EVALUATION OF THE ETHNIC MINORITY ACHIEVEMENT GROUP

  • Tikly, Leon P (Principal Investigator)
  • Hill, John (Researcher)
  • Osler, Audrey (Researcher)

Project Details

Description

i This research reports on LEA action plans for the Ethnic Minority Achievement Grant (EMAG) for 1998/99 and 1999/2000 and on performance data for minority ethnic groups returned by LEAs for summer 2000. The research team, led by Dr Leon Tikly at the University of Bristol and Professor Audrey Osler at the University of Leicester, in partnership with Dr John Hill, Birmingham LEA, has also produced a searchable database, capturing key data from the LEA plans.

ii The aim of the research was to identify the range and effectiveness of LEA strategies for raising the achievement of minority ethnic pupils and the relationship between these strategies and improvements in minority ethnic pupil performance.

iii Action plans from 151 LEAs were analysed.

Key findings

iv There are variations in the quality of the data from LEAs, with some providing descriptive data and others providing detailed analysis of the implications of their plans for raising achievement. Achievement data is incomplete for some LEAs and is not broken down by gender. While the plans contain the intended actions of LEAs, cause- effect relationships between these actions and any improvements in achievement cannot be derived from the plans alone without further research on the implementation of the plans in practice.

v At the end of Key Stage 2 the overall improvement rate from 1998-2000 in the proportion of pupils achieving Level 4 and above for the 81 LEAs which provided data for the three years was 11.9 percentage points in English and 14.9 percentage points in mathematics. Chinese and Indian heritage pupils are the highest achieving groups in both subjects. In both subjects rates of improvement were greater for Pakistani and Bangladeshi pupils. Rates of improvement for Black Caribbean pupils are slightly lower than average in English.

vi GCSE results also show Chinese and Indian heritage pupils as the highest achieving groups, followed by White, Bangladeshi, Black African and Pakistani heritage pupils. Black Caribbean heritage pupils’ achievements were significantly lower, with 27 per cent achieving 5 or more A* - C grades in 2000 compared to an overall average of 48 per cent.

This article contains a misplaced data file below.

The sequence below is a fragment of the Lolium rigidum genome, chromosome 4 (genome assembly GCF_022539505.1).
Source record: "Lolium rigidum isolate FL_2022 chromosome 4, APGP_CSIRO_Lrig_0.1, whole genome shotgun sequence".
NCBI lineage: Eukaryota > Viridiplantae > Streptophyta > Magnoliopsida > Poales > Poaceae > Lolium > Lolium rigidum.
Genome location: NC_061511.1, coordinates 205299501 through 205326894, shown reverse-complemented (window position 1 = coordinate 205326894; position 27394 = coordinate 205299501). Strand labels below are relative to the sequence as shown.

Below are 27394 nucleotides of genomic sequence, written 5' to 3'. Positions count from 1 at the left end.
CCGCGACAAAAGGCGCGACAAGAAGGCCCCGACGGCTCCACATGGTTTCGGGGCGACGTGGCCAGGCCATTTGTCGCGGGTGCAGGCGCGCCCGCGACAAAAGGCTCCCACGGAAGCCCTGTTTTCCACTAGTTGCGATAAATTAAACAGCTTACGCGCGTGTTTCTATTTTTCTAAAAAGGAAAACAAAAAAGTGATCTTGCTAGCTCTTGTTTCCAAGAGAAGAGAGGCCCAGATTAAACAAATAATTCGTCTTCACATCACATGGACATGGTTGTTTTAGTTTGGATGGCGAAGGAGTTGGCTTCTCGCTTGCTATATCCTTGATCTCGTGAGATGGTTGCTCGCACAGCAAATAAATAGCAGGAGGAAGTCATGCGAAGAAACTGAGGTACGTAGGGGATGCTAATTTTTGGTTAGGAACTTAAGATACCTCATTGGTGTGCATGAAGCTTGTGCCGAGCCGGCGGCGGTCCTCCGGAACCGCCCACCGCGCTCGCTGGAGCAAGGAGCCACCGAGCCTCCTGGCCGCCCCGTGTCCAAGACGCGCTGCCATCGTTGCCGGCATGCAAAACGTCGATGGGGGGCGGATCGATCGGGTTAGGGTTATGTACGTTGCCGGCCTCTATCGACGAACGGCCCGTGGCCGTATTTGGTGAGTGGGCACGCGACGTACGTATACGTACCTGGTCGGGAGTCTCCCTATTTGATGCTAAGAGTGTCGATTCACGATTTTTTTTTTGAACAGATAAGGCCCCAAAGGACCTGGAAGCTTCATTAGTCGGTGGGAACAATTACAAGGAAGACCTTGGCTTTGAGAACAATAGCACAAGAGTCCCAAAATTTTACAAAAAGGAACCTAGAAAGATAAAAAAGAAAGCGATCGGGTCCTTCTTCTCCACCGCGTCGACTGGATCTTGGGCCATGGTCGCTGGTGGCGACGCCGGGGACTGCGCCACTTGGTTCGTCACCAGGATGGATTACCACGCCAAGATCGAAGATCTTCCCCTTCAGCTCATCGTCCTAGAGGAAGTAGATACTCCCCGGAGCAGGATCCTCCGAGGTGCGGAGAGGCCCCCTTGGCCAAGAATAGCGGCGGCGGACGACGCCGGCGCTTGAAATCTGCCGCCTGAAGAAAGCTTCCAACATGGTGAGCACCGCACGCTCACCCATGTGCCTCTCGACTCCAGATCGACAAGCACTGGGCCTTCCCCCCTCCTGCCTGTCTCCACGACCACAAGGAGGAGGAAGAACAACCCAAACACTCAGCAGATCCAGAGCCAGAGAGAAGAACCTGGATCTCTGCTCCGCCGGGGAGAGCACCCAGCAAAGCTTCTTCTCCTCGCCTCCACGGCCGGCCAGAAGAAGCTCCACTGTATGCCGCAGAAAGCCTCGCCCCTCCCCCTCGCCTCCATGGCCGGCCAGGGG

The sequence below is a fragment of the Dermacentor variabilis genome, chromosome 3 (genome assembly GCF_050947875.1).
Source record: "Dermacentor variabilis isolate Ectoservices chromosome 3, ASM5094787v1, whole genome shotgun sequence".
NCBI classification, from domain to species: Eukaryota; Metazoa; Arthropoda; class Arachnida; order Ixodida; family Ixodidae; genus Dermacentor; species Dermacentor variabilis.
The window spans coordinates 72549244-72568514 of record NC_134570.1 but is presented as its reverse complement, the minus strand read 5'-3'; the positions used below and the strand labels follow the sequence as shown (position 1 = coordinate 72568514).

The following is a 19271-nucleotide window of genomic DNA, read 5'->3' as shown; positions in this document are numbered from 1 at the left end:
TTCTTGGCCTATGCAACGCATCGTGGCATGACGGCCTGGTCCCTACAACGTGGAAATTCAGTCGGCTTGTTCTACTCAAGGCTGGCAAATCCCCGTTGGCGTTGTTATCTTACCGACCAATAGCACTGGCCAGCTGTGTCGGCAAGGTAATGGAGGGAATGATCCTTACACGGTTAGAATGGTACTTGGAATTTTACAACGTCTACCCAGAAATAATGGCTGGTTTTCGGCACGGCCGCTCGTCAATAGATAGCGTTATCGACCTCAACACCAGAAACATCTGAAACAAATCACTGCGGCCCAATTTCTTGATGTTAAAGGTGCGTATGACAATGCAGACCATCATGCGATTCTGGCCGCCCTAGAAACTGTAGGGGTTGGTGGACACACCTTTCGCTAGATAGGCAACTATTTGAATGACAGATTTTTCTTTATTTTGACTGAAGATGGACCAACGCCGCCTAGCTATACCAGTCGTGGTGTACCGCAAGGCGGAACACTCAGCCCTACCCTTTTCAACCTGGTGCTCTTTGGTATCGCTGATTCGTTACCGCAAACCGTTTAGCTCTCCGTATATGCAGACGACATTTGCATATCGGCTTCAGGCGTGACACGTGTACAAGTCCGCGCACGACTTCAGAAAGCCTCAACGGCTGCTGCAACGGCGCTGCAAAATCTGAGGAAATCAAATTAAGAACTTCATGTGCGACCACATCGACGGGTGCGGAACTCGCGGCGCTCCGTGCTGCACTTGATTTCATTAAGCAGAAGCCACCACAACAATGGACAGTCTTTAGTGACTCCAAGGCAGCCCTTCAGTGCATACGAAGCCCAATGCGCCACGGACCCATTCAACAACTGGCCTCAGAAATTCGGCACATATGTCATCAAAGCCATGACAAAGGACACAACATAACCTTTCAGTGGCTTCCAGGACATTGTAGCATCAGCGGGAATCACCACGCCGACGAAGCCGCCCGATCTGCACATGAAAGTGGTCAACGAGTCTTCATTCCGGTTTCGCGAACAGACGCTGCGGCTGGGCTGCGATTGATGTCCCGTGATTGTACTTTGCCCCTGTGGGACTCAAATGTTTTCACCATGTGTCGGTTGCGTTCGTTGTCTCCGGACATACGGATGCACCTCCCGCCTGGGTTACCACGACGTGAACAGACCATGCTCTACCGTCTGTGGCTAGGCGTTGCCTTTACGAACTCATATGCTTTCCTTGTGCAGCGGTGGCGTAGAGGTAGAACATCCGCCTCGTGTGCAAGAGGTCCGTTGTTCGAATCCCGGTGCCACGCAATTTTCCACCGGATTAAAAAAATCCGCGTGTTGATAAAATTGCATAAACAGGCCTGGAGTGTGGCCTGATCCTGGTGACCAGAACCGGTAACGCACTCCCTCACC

vii Overall, LEAs set challenging targets, the achievement of which would result in some narrowing of the ‘attainment gap’ for those groups currently performing less well on average than other groups.

viii It is not possible to assess the reliability of the data from the plans, but there are considerable differences in the relative achievement of each ethnic group across LEAs. For example, Black Caribbean heritage pupils achieving 5 or more A* - C grades ranges between 16 per cent and 59 per cent, depending on the LEA.

ix Overall Bangladeshi, Pakistani and Black Caribbean heritage pupils are achieving on average below the level of other groups. However, there is some evidence to suggest that Bangladeshi and Pakistani heritage pupils are improving at higher rates, leading to a narrowing of the gap.
x Among those LEAs that were most successful in raising the achievement of the groups most at risk of underachieving (Black Caribbean, Bangladeshi, Pakistani heritage learners) the most common strategies were: supporting schools to review their performance, set targets and monitor achievement; and collating and disseminating good practice. Such LEAs were particularly concerned with improving the school management practices for supporting minority ethnic learners.

xi In addition, LEAs who were successful in raising Black Caribbean learners’ attainment focused on pupils’ attendance, supporting supplementary schools and providing mentoring support for pupils, particularly at GCSE. They also had a broader range of strategies for liaising with minority organisations and parents.

xii LEAs who were most successful in raising the achievement of EAL learners also placed considerable emphasis on mainstream classroom support including bilingual support, at Key Stage 2. They also targeted their efforts at newly arrived learners at GCSE and gave particular attention to meeting the needs of EAL learners with special educational needs.

xiii The report highlights the strategies adopted by those authorities that have managed to raise the achievement of minority ethnic pupils at an above-average rate. In these authorities a greater proportion of EMAG was devolved to schools, but as these were authorities with significant minority ethnic school populations the size of the grant meant they were also able to achieve economies of scale in the provision of centralised support.

xiv Successful authorities were also likely to make use of EMAG for advisory and administrative posts for monitoring and co-ordination.

xv Successful authorities were more likely to report using LEA data analysis as a means of monitoring minority ethnic group performance and supporting schools in the use of these data to set challenging targets. They placed more emphasis on training and support in relation to EMAG and on central financial monitoring of its use.

StatusFinished
Effective start/end date1/04/011/04/02

Structured keywords

  • PolicyBristolEducation
  • Ethnicity
  • Achievement

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